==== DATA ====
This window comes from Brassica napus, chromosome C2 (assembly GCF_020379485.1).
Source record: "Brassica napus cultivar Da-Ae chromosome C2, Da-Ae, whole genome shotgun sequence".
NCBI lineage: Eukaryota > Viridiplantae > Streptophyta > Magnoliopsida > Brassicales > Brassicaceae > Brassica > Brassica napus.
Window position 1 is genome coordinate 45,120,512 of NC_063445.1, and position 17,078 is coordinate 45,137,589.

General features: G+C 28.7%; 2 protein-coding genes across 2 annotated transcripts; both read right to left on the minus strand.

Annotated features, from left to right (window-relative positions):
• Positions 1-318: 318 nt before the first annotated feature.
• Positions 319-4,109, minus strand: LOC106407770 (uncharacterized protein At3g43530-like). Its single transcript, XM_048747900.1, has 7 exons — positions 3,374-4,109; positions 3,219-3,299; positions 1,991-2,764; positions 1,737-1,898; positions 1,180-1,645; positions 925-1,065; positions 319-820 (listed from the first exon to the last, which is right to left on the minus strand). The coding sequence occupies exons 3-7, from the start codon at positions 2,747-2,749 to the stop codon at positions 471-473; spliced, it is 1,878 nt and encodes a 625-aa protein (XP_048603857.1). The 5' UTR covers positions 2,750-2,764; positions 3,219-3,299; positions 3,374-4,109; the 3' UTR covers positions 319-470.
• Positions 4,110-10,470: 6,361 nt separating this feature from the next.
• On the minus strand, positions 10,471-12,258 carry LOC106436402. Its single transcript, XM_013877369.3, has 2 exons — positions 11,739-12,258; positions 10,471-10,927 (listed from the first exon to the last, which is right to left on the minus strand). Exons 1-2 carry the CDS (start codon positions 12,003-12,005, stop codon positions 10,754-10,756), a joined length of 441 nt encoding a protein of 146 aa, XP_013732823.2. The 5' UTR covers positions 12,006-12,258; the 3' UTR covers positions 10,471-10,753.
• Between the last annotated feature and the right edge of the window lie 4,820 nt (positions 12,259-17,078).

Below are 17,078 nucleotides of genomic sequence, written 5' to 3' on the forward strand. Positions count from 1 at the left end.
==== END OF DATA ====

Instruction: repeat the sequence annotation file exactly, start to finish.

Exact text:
This window comes from Brassica napus, chromosome C2 (assembly GCF_020379485.1).
Source record: "Brassica napus cultivar Da-Ae chromosome C2, Da-Ae, whole genome shotgun sequence".
NCBI lineage: Eukaryota > Viridiplantae > Streptophyta > Magnoliopsida > Brassicales > Brassicaceae > Brassica > Brassica napus.
Window position 1 is genome coordinate 45,120,512 of NC_063445.1, and position 17,078 is coordinate 45,137,589.

General features: G+C 28.7%; 2 protein-coding genes across 2 annotated transcripts; both read right to left on the minus strand.

Annotated features, from left to right (window-relative positions):
• Positions 1-318: 318 nt before the first annotated feature.
• Positions 319-4,109, minus strand: LOC106407770 (uncharacterized protein At3g43530-like). Its single transcript, XM_048747900.1, has 7 exons — positions 3,374-4,109; positions 3,219-3,299; positions 1,991-2,764; positions 1,737-1,898; positions 1,180-1,645; positions 925-1,065; positions 319-820 (listed from the first exon to the last, which is right to left on the minus strand). The coding sequence occupies exons 3-7, from the start codon at positions 2,747-2,749 to the stop codon at positions 471-473; spliced, it is 1,878 nt and encodes a 625-aa protein (XP_048603857.1). The 5' UTR covers positions 2,750-2,764; positions 3,219-3,299; positions 3,374-4,109; the 3' UTR covers positions 319-470.
• Positions 4,110-10,470: 6,361 nt separating this feature from the next.
• On the minus strand, positions 10,471-12,258 carry LOC106436402. Its single transcript, XM_013877369.3, has 2 exons — positions 11,739-12,258; positions 10,471-10,927 (listed from the first exon to the last, which is right to left on the minus strand). Exons 1-2 carry the CDS (start codon positions 12,003-12,005, stop codon positions 10,754-10,756), a joined length of 441 nt encoding a protein of 146 aa, XP_013732823.2. The 5' UTR covers positions 12,006-12,258; the 3' UTR covers positions 10,471-10,753.
• Between the last annotated feature and the right edge of the window lie 4,820 nt (positions 12,259-17,078).

Below are 17,078 nucleotides of genomic sequence, written 5' to 3' on the forward strand. Positions count from 1 at the left end.